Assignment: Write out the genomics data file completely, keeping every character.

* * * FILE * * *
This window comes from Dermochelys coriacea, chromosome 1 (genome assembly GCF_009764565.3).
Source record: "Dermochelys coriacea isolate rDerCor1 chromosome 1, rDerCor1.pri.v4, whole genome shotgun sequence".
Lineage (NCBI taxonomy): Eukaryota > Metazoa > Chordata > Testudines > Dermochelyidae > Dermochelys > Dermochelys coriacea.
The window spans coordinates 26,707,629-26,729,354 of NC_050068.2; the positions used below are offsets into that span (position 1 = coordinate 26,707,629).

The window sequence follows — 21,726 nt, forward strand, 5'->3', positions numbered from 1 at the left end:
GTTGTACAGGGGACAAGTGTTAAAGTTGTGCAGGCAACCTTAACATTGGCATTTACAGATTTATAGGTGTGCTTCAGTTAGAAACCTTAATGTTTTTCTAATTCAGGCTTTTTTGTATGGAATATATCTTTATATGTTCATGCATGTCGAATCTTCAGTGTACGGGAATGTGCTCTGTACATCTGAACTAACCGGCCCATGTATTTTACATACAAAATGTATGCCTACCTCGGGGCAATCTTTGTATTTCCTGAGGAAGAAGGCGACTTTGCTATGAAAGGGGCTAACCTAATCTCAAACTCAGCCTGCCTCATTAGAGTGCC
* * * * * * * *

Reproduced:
This window comes from Dermochelys coriacea, chromosome 1 (genome assembly GCF_009764565.3).
Source record: "Dermochelys coriacea isolate rDerCor1 chromosome 1, rDerCor1.pri.v4, whole genome shotgun sequence".
Lineage (NCBI taxonomy): Eukaryota > Metazoa > Chordata > Testudines > Dermochelyidae > Dermochelys > Dermochelys coriacea.
The window spans coordinates 26,707,629-26,729,354 of NC_050068.2; the positions used below are offsets into that span (position 1 = coordinate 26,707,629).

The window sequence follows — 21,726 nt, forward strand, 5'->3', positions numbered from 1 at the left end:
GTTGTACAGGGGACAAGTGTTAAAGTTGTGCAGGCAACCTTAACATTGGCATTTACAGATTTATAGGTGTGCTTCAGTTAGAAACCTTAATGTTTTTCTAATTCAGGCTTTTTTGTATGGAATATATCTTTATATGTTCATGCATGTCGAATCTTCAGTGTACGGGAATGTGCTCTGTACATCTGAACTAACCGGCCCATGTATTTTACATACAAAATGTATGCCTACCTCGGGGCAATCTTTGTATTTCCTGAGGAAGAAGGCGACTTTGCTATGAAAGGGGCTAACCTAATCTCAAACTCAGCCTGCCTCATTAGAGTGCC